Jan 7, 2013 Movie Review
Whether you’ve seen the Les Misérables movie or not, this post is for you. There really aren’t any spoilers (OK, Anne Hathaway says one – if you don’t want to know it, don’t read her quote in number nine below), although I suspect most people know the plot already. (If you want a general outline, here’s the entire Les Misérables plot in emoji. Want more Les Mis memes? Check out Les Fiscal Misérables, & this collection, and do a google images search for “Les Misérables meme” to catch some other good ones.)
It’s also probably no surprise to anyone reading this that one cast member is getting serious Oscar Buzz, and another one is being almost universally panned. Which leads us to number ten…
10. Russell Crowe stinks. Let’s just get it out of the way right now, because it is simply true. He plays Javert, and it was a big casting mistake. I happen to like Russell Crowe a lot. I think he’s a great actor, and since he was in a band for a long time I assumed he could sing. I guess that’s a lot like assuming that since I’ve had a membership to an online dieting community for a decade I’m now a size 2 (I’m not).
If it were just that his singing was bad, I could forgive him – if he was acting the hell out of a song while singing it off-key, it wouldn’t have been as terrible as it was. He was on key throughout (although his higher notes took on a Muppet-like quality), but was so wooden it seemed like either he was concentrating so hard on the singing part that he forgot to act, or he made a very bad acting choice. Is it possible that he chose to play a very dedicated and single-minded detective as boring? Could he really have interpreted steadfast as soporific? I really hope it wasn’t on purpose.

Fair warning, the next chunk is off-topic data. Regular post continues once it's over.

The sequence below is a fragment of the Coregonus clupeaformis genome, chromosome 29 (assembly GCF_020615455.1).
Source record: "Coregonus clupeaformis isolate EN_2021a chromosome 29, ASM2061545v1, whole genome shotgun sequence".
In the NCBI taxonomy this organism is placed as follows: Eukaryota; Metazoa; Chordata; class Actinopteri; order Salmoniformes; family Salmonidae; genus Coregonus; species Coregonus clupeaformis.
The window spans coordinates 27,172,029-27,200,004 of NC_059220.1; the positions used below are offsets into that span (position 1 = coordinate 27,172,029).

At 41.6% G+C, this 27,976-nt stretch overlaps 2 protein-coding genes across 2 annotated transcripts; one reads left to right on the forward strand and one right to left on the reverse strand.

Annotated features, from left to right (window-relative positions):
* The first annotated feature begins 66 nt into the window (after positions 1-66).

Look at him, even in the publicity photo he looks confused. Not a good sign.
9. If Anne Hathaway doesn’t win an Oscar for playing Fantine, then the system is broken. She’s that good. When I saw the movie, the theater was completely silent for her big song, except for sobs. Not sniffles, sobs! When she finished, a murmur went through the crowd, as if it couldn’t believe what it had just seen and heard.
She isn’t in the movie much, but whenever she is, she owns is. She was simply incredible. And she did that lose-a-ton-of-weight-in-a-flash thing that somehow won’t mess up her metabolism because she’s a celebrity and not a normal person. Plus, she cut her beautiful hair, on camera. And to get inside Fantine’s head, she researched sex slaves.
There’s no way that I could relate to what my character was going through. I have a very successful, happy life and I don’t have any children that I’ve had to give up or keep.
And so, what I did was I tried to get inside the reality of her story as it exists in our world. And to do that, I read a lot of articles and watched a lot of documentaries and news clips about sexual slavery. And for me, and for this particular story, I came to the realization that I had been thinking about Fantine as someone who lived in the past, but she doesn’t.
She’s living in New York City right now. She’s probably less than a block away. This injustice exists in our world. And so, every day that I was her I just thought, “This isn’t an invention. This isn’t me acting. This is me honoring that this pain lives in this world.”
Here she is, acting – I mean “honoring” – her ass off.
Her big song is done in one long, close take. It’s brutal and unflinching and amazing. Director Tom Hooper explained how that shot came to be: